• John Dupuis says:

    CW, I tend to one of two methods -- either write a post all in one burst with minimal editing or revision or long and slow, starting with an outline then gradually filling in the points I want to make. Often, it's a combo, with each section done in one burst but over a longish period of time.

  • John Dupuis says:

    Janne, no easy answer for this one I'm afraid.

    First of all, in academia we'll see the usage& purchasing of most print journals and monographs fade away over the next 5 to 10 years, with journals fading quite soon. It'll probably take that long for us to fall out of the habit of buying them. One thing that will push it faster is if the economy stays weak. Hopefully, better ways of delivering the info that scholars need will come along in the online environment. Wolfram Alpha, Knovel, Safari are all good examples.

    As for the trade market, print will decline significantly but not fade totally over the same time frame. We will definitely see new forms of expression for narrative and non-narrative works online.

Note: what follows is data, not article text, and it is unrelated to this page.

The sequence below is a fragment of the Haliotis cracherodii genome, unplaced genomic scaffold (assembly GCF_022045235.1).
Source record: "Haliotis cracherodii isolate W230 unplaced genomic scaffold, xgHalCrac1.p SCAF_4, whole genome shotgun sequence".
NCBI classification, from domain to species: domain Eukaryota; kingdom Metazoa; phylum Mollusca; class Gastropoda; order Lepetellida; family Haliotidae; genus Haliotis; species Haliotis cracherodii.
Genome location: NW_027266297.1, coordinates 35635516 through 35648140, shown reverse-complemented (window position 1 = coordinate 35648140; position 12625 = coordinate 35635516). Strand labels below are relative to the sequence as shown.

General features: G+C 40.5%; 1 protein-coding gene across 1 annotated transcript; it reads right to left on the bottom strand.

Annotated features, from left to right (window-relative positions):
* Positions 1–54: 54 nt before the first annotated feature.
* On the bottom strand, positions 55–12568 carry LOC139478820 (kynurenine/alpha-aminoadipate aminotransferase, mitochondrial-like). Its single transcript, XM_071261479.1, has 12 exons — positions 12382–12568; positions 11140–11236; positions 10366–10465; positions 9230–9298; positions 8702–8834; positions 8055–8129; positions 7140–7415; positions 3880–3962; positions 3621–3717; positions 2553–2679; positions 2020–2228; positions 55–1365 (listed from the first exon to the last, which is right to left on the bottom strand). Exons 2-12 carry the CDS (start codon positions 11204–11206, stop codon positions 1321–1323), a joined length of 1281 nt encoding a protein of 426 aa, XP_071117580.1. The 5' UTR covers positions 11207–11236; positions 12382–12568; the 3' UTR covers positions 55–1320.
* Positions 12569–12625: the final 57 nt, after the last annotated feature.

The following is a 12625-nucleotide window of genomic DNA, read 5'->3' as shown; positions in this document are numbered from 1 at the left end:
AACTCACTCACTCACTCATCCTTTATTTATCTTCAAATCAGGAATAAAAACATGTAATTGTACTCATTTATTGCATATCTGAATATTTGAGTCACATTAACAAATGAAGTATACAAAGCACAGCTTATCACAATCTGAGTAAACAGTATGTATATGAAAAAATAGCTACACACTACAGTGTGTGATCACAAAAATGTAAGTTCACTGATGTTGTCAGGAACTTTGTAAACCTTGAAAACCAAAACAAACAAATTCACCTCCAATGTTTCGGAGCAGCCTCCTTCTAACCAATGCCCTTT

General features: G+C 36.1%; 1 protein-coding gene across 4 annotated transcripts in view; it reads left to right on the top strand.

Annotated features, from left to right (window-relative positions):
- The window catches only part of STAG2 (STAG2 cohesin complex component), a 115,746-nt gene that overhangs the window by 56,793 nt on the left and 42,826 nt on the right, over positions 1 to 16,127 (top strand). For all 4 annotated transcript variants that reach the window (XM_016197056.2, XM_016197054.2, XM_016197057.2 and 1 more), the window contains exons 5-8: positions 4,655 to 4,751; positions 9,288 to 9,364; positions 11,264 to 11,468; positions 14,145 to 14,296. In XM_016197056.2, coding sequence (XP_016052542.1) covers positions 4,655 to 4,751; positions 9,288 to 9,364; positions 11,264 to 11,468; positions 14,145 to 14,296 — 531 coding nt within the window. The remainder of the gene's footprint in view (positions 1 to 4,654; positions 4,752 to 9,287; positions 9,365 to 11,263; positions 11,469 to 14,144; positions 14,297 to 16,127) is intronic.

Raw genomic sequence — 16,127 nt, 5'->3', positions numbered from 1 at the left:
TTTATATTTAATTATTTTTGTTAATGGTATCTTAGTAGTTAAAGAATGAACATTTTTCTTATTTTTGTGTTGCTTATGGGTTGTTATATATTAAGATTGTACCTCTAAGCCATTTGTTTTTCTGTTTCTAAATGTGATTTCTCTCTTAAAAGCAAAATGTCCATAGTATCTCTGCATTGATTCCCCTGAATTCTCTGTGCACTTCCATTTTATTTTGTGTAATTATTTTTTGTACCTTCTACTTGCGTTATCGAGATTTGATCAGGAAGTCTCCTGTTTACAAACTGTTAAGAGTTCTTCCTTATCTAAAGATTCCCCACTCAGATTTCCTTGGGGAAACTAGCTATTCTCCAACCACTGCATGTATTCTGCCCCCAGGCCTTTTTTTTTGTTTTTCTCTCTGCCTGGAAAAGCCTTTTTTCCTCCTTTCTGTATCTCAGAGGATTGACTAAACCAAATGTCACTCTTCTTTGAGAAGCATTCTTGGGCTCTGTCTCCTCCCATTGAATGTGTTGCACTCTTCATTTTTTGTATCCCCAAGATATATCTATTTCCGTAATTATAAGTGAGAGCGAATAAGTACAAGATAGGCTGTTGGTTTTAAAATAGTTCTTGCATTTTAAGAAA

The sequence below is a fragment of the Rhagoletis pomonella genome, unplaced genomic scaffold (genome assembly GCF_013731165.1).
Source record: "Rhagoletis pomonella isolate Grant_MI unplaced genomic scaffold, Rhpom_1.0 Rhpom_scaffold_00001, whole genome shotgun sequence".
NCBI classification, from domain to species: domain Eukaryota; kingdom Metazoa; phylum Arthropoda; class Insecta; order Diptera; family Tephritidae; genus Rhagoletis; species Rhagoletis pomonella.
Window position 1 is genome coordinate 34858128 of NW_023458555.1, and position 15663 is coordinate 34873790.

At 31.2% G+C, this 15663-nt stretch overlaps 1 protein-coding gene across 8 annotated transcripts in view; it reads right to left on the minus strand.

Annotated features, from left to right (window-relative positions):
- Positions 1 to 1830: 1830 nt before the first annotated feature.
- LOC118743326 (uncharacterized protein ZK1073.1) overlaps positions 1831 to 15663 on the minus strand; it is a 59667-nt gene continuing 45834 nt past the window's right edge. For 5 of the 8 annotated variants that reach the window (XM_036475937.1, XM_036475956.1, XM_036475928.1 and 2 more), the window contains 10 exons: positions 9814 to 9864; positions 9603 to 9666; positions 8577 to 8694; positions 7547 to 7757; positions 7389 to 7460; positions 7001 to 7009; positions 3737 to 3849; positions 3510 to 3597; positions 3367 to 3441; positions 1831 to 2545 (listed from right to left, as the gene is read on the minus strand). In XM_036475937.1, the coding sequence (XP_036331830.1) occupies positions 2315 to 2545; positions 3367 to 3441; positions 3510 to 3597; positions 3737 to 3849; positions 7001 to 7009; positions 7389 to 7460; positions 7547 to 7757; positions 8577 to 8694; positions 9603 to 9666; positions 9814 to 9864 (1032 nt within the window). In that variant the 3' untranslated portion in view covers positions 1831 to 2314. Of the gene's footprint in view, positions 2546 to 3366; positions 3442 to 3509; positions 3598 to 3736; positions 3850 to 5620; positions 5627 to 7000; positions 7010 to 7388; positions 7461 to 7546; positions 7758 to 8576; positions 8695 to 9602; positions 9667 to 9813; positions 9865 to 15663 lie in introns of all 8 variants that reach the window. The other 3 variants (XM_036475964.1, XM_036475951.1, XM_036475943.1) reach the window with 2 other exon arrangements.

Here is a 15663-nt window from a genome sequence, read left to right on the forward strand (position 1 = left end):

On the other hand, the paper book isn't fundamentally broken as a way of delivering text, in the way that a CD is broken as a way of delivering music, say. The book is cheap, recyclable, reusable, sharable, lendable, giftable, portable. If the history of communicating culture has taught us anything, it's that new media tend not to displace the old totally, at least not quickly. We still have pulp magazines, tv, radio, vinyl albums, theatre, film, live music performance, poetry and all the rest co-existing with the most cutting edge forms of communication online. And many people who enjoy a wide range of these media.

    It's rare to find people who only like one kind of thing, and I think it will become even rarer as options multiply.